Working families need more support as novel coronavirus contagion takes hold: UNICEF, ILO, UN Women

Kathmandu, April 1

As the COVID-19 pandemic continues its exponential growth, it is essential to support working families to minimise negative consequences for children, UNICEF, ILO and UN Women said in a joint press release issued today.

Job loss, school closures, and unavailability of childcare mean that families, especially those in low-income households, need extra support.

“The fallout from the pandemic — job losses, prolonged stress and a deterioration of mental health — will be felt by families for years to come,” said UNICEF Chief of Early Childhood Development Dr Pia Rebello Britto. “For the most vulnerable children, the absence of adequate social protection systems exacerbates their exposure to the crisis.”

Children below the age of 10 years represent the poorest age subgroup in Nepal, according to the Nepal Multidimensional Poverty Index 2018. “In Nepal, a child’s protection and development is strongly correlated with multiple socio-economic deprivations, including access to services and exposure to violence and exploitation. COVID 19 will further exacerbate these vulnerabilities especially among the poorest and most marginalised households,” said UNICEF Nepa Representative, Elke Wisch. “Now, more than ever, family and child-friendly employment practices in the private and public sectors, as well as social protection measures adapted to this evolving situation,will be critical to protect children and their families from the most detrimental fallout of the pandemic.”

Family-friendly policies and practices, including employment and income protection, paid leave to care for family members, flexible working arrangements and access to quality, emergency childcare can make a critical difference.

They enable workers to protect and care for themselves and their children and enhance workers’ productivity and sense of security.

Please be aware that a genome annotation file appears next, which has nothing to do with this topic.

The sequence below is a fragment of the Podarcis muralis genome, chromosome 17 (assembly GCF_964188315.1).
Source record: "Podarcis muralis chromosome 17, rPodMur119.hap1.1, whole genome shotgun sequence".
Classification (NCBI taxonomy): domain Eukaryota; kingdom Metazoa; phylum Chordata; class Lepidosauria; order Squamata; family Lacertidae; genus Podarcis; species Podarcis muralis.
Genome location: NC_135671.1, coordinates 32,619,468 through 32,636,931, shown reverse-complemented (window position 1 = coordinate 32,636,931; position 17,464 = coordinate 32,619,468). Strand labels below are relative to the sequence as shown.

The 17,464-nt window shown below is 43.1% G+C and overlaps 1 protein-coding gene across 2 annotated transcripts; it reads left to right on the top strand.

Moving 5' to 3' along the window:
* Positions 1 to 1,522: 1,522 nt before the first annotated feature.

“The evidence is also mounting that the economic impacts of COVID-19 will affect women more harshly, as more women work in low-paying, insecure and informal jobs,” said Wenny Kusuma, Representative, UN Women Nepal. “We also have an opportunity to ‘unstereotype’ the gender roles that play out in households in many parts of the world and support an equitable division of care and domestic work amongst family members or those residing in the household.”

In Nepal, 90.5 per cent of women in employment are in the informal sector, according to National Labour Force Survey 2017-18. Self-employed, domestic workers, female-headed households, and those in casual or temporary agency employment are at particular risk. Within households too, women bear a disproportionate burden of unpaid care and domestic work, which includes caring for children, the elderly and sick family members.

“It is essential that government, workers and employers in Nepal quickly negotiate solutions which will support business, sustain the impact of this crisis while also protecting workers and their families. Micro enterprises, especially the women entrepreneurs, will require immediate and longerterm support” said Richard Howard, country director, ILO Office in Nepal. “The Covid-19 situation has also highlighted the essential need for government policies and programmes to extend social protection to informal sector workers for their protection against the harsh impact of this and similar other crisis in the future.”

“Social dialogue — consultation and collaboration among governments, workers and employers and their representatives — is essential. If responses are to be effective and sustainable, they have to be built on trust and a wide range of experiences,” said Manuela Tomei, ILO director of the Conditions of Work and Equality Department.